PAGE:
"It’s a Mute Point"

“No, I’m pretty sure it’s not a mute point. If it were a mute point you wouldn’t be saying it aloud to me right now would you?” Is what I wanted to say. I also wanted to say, “And isn’t it terrible about all those autistic children who are moot and don’t matter at all?”

Is it really that tough? C’mon people! They are two distinctly different words with different spellings, meanings, and pronunciations! And I’m not talking about people with limited education! On and on it goes. Everyday some person in a position of authority, or esteem, or which requires higher education uses one of those words incorrectly! Of course when I am interacting with these people in a professional capacity I cannot shout my frustration about their idiocy. In those situations I choose to pretend I have selective mootism. See?!!? See how stupid it looks when someone uses them oppositely?

When I become President, or Sexiest Man Alive, whichever comes first, I am going to pass a law allowing everyone to make a Citizen’s Arrest of anyone who confuses these two words. Much like bad drivers who are ordered to attend a defensive driving class, the moot/mute people will have to go to a special class to learn the difference between these and other similar words. I only hope that when these dolts are in class they remain moot so everyone can hear what the instructor is saying.

On a marginally related point, The band Mute Math is really very good. I enjoy them immensely and highly recommend them. I wonder how their career might have turned out differently if they were Moot Math? If you looked at my high school transcript you’d see that math was a pretty mute subject for me. In fact you could say that my grades would imply that the instructors might have been moot. Or is that mute?

11 responses to “"It’s a Mute Point"

  1. you know what i would like to say to the mute point people? SHUT THE HELL UP!

    it's somewhat appropriate.

  2. dear friends, as a writer and lover of language, I, too, gave away my power countless times to the linguistically ignorant. Many a moment of my precious life. Many an hour, even a day has been ruined for me by linguistic barbarism. However, the mis-users are multiplying.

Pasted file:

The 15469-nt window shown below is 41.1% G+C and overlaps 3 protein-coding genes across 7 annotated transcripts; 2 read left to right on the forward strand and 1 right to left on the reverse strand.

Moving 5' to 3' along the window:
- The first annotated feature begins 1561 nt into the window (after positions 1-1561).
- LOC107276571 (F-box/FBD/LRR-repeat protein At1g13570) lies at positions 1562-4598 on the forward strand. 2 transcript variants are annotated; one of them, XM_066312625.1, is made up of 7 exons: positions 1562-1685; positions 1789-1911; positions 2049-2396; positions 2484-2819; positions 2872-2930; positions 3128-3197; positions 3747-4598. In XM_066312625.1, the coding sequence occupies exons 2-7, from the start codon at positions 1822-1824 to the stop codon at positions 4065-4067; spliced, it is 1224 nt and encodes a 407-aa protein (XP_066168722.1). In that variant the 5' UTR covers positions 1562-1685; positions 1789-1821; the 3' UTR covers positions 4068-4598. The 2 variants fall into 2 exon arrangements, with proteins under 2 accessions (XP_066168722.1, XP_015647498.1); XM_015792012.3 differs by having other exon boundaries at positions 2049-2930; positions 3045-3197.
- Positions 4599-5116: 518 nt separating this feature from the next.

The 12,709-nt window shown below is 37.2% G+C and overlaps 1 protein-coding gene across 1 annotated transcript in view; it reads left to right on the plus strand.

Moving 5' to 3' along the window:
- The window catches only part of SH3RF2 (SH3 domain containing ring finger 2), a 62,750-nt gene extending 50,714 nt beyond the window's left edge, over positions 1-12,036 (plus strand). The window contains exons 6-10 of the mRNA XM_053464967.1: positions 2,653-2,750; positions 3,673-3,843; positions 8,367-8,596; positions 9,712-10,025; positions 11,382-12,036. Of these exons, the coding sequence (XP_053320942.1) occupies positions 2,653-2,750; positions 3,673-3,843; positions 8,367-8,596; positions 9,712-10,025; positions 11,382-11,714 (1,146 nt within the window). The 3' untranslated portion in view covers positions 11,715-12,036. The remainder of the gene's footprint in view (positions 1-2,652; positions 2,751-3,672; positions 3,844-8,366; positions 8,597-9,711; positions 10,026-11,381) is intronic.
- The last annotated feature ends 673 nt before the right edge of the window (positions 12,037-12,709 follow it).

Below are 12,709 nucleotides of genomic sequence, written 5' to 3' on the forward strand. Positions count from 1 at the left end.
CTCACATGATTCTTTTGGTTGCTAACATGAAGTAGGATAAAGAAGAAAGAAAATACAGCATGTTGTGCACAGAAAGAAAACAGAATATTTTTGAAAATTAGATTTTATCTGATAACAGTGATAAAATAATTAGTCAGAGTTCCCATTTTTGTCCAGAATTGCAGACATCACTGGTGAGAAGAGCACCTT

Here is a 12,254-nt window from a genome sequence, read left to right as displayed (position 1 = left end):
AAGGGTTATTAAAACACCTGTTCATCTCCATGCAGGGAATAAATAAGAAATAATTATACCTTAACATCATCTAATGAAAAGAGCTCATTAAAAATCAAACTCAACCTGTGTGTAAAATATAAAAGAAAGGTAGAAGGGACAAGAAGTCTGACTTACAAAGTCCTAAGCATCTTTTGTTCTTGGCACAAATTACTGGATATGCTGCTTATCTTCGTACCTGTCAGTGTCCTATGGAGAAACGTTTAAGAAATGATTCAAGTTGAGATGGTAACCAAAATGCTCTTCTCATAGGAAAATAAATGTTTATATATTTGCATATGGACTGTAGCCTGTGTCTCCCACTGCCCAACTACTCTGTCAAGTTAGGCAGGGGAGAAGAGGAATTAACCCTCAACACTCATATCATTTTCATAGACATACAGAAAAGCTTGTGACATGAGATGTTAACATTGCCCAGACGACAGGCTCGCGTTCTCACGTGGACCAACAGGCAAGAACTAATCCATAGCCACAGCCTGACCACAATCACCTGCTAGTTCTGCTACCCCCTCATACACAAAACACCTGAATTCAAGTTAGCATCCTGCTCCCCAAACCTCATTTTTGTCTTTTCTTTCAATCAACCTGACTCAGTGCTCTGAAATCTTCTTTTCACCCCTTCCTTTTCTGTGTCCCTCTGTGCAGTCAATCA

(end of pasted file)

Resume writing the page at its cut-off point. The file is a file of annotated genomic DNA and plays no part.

How successful have my efforts to educating them worked so far? Hmmm.
    How many more moments of my life do I want to squander in criticism and even anger? Hmmm.
    Further reflection reveals the light, not that I always like the light. Grant me the serenity to accept the things I cannot change, the courage to change the things I can, and wisdom to know the difference comes to mind.
    This has worked for me in the past. It means I have to wake up –me, not them — and realize I can't change the linguistically challenged. Accept it. Grrrrr. Accept my grrrr. Do I have the courage to change myself?
    I do. It's work, but I'm worth it.

    A couple of years later, there are still unpleasant jumps in my chest at times, but more often an inner smile. Truth is, I know what the person is trying to say. I focus on this, the connection, instead. Sometimes the distortions are just too much, I cave, and correct them. Sometimes they don't even hear me, or ignore me, or look at me like something the cat dragged in, or actually thank me (this one maybe once!).
    It's always risky — that is, I risk my serenity whenever I weaken and react. Not reacting with myself is the issue. I love myself, my moments, my ignorant converser and my serenity much more today than I used to. I understand Phil, Sarah and everyone witnessing the assault of what we hold so dear, the sacred art of communication in language, spoken and written. We can choose peace if we want to.

  3. I could care less.

  4. Sarah- yes but if you tell them to shut up they never learn.

    Conartisse- Thanks for stopping by. I agree with your point and in the instance this past week I didn't not correct the person I was speaking with because I understood what they were saying. As you may learn, I enjoy sarcasm, irony, and exaggerration to make a point.

    Thomas- And that is completely within your rights to do so, but the proper use of that phrase is “I couldn't care less.” If you say that you could care less, it implies that you have a level of caring that can be further reduced. If you say couldn't it implies that there is no care at all for this subject. And yes, I'm completely being a scorch here. I couldn't care less about your grammatical error in a blog comment.

  5. Geez I'm too scared to comment now, in case I get it wrong. 😀

    To be toally honest I have never heard anyone say 'It's a mute point” or “It's a moot point”. The first time I do, I'll think of you!

  6. I've never actually used the word 'moot'. But fortunately, I have never used 'mute' to mean 'moot' either. I do use the word 'mute' though… correctly. I guess I'm in the clear.

  7. LL- If you make an error in a comment I promise I'll remain mute.

    Dawn- Whew! You a dodged a bullet there with your mute use!

  8. This reminds me of that episode of Friends:

    Joey: It's a moo point. It's like a cow's opinion. It's nothing. It's moo.

  9. Phil, that's exactly the reaction I was looking for. I also don't like it when people say “I could care less”.

  10. I feel the same way about people who suggest I try to be more pacific.

    I mean; do I look like a man who's not pacific??

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